What Cardiologists Can Learn From Global Health

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"The journey will change you; it should change you. It leaves marks on your memory, on your consciousness, on your heart and on your body. You take something with you. Hopefully, you leave something good behind." – A. Bourdain

As she lay on the hospital bed, her chest rose exhaustedly with each breath. She was cool to the touch and clearly in cardiogenic shock. One of the residents returned with dobutamine, his brow gleaming with sweat from running to the ICU in the Caribbean heat. I knew that the odds were against this 19-year-old woman with severe peripartum cardiomyopathy. In Haiti, our resources were severely limited, but we worked tirelessly to stabilize her.

Ultimately, we succeeded. Her survival was a testament to the success of a collaborative international medical training program that strove to provide data-driven medical education to local physicians. It was due to experiences such as this that I knew that global health would play a major role in my career.

I believe that every medical doctor should seek opportunities to engage in global health because it teaches lessons that are key to becoming a well-rounded and complete physician. The desire to connect deeply to humanity has brought me to villages in India, shanty towns in South Africa, and, most recently, a Partners in Health Hospital in Mirebalais, Haiti, where I spent two years working as a junior attending and confirmed my desire to pursue a career in cardiology.

While abroad, I was struck by the incredibly high prevalence of cardiovascular disease and lack of access not only to cardiologists but also to cardiovascular training opportunities and therapeutic cardiac interventions. My global health experience has undoubtedly made me a better physician and cardiologist. It has taught me invaluable lessons – a few of which I will highlight here.

Global health highlights the importance of humility, empathy and respect in building trust with patients.

Through working abroad, I learned that to do international work well, you must be open, humble, sincere, and, most importantly, respectful of others. In order to build trust with my patients and colleagues, it was critical that I understood the history of the countries that I worked in.

The level of caution and hesitation that many foreign health professionals are met with is often due to sociopolitical factors, cultural differences and fear of the unknown. Understanding this context allowed me to put aside my own assumptions and be aware of the complexity of my identity as an American expat in these communities. With this understanding and level of self-awareness, I was able to develop strong and lasting relationships.

Global health promotes creativity, adaptability and cost-effective conscientiousness.

Learning to "think outside of the box" to address resource limitations has been a useful skill. The fluctuating political and economic stability of countries such as Haiti has taught me how to adapt quickly to changing conditions and emphasized the importance of cost-effectiveness.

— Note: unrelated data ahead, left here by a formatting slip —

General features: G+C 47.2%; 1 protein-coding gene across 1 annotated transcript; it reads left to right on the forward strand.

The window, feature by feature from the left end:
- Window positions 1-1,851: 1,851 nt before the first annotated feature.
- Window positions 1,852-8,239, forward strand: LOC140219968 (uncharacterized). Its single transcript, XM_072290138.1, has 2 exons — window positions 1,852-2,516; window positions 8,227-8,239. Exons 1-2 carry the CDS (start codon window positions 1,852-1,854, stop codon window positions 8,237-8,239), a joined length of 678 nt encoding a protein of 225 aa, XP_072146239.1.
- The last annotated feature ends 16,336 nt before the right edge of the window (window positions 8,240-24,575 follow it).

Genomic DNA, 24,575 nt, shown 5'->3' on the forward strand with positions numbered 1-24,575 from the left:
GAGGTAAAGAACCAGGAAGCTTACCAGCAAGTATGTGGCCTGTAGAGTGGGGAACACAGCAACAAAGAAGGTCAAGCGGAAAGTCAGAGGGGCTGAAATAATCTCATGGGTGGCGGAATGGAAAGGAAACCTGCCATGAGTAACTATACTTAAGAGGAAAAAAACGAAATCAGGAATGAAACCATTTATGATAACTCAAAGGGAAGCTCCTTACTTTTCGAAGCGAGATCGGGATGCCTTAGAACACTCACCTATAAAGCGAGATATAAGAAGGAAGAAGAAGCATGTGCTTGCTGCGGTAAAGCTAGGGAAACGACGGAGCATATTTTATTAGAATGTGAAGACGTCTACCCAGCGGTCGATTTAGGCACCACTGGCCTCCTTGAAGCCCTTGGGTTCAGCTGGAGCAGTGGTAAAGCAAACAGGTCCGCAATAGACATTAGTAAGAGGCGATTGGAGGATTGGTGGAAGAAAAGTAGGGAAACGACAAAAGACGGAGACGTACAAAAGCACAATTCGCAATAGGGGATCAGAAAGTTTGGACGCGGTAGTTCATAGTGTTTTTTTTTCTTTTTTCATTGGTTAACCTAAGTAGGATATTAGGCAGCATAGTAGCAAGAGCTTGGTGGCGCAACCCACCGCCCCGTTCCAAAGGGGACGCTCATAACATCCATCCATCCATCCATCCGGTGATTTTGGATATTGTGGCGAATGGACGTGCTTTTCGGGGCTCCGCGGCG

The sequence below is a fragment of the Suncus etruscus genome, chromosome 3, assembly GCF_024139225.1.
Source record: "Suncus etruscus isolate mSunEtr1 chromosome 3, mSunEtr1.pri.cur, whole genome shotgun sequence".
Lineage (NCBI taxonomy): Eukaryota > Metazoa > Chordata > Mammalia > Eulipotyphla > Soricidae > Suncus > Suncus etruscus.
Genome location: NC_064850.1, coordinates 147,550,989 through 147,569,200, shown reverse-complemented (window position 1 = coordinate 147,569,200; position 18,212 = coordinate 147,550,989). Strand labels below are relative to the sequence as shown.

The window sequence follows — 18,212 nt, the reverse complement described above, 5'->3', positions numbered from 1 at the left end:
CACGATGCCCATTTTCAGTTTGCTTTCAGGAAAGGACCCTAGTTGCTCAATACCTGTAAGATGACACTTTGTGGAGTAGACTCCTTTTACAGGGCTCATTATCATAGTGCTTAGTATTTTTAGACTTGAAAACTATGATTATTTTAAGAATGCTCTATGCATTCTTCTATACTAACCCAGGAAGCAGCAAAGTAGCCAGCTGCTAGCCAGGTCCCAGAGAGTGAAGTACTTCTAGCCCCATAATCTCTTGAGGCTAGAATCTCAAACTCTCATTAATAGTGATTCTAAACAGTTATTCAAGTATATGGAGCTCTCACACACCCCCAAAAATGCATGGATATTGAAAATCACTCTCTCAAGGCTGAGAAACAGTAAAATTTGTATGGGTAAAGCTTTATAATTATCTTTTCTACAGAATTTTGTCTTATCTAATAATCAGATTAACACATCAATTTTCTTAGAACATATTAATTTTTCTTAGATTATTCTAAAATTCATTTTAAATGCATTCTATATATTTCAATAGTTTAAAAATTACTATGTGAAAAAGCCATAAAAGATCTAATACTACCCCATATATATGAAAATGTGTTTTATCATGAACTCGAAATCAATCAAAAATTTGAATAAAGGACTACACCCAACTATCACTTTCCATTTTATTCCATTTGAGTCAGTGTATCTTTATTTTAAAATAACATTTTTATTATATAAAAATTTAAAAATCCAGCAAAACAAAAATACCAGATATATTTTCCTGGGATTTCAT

In Haiti, for example, most of the population is uninsured and pays out-of-pocket for all health care needs. Therefore, asking families that barely had enough money for food to pay for nonessential testing was not an option. Every day we were judicious about the testing performed, knowing the sacrifice that families would have to make.

Global health can improve clinical skills.

Without the luxury of advanced imaging and invasive testing (i.e., right heart catheterization), I had to depend more heavily on my physical exam and history taking skills. When imaging was available, we interpreted images independently given the lack of reliable access to a radiologist.

As a cardiology fellow, continuing to improve my physical exam skills and reviewing primary data have been important skill-building practices.

Education and data-driven medicine are a few of the most impactful and sustainable global health contributions one can make.

Teaching has been the most significant contribution that I have made through my work abroad. I have assisted in teaching international medicine trainees the importance of evidence-based medicine through onsite teaching and by supporting small-scale research projects to train future physician-investigators in a part of the world where there is a paucity of research.

As a cardiology fellow, I have developed a cardiology curriculum for the trainees in Haiti in partnership with the chief residents in Mirebalais. Given the increasing burden of cardiovascular disease and the dearth of cardiologists in the region, our goal is to create a sustainable, capacity-building cardiology curriculum for the internal medicine residents.

By utilizing a videoconference platform for curriculum delivery, I hope to empower and educate change agents who will take the action necessary to provide the best possible care with locally available resources. So far, it has been an enriching experience not only for the residents in Haiti, but also for the fellows at the University of Pennsylvania who have had the opportunity to teach and interact with physicians in training overseas.

I encourage all interested cardiology fellows to seek out global health opportunities. They will take you on journeys of tremendous personal and professional growth and enable you to make a significant and long-lasting impact on global cardiovascular health.

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This article was authored by Norrisa Haynes, MD, MPH, cardiology Fellow in Training (FIT) at the University of Pennsylvania in Philadelphia, PA.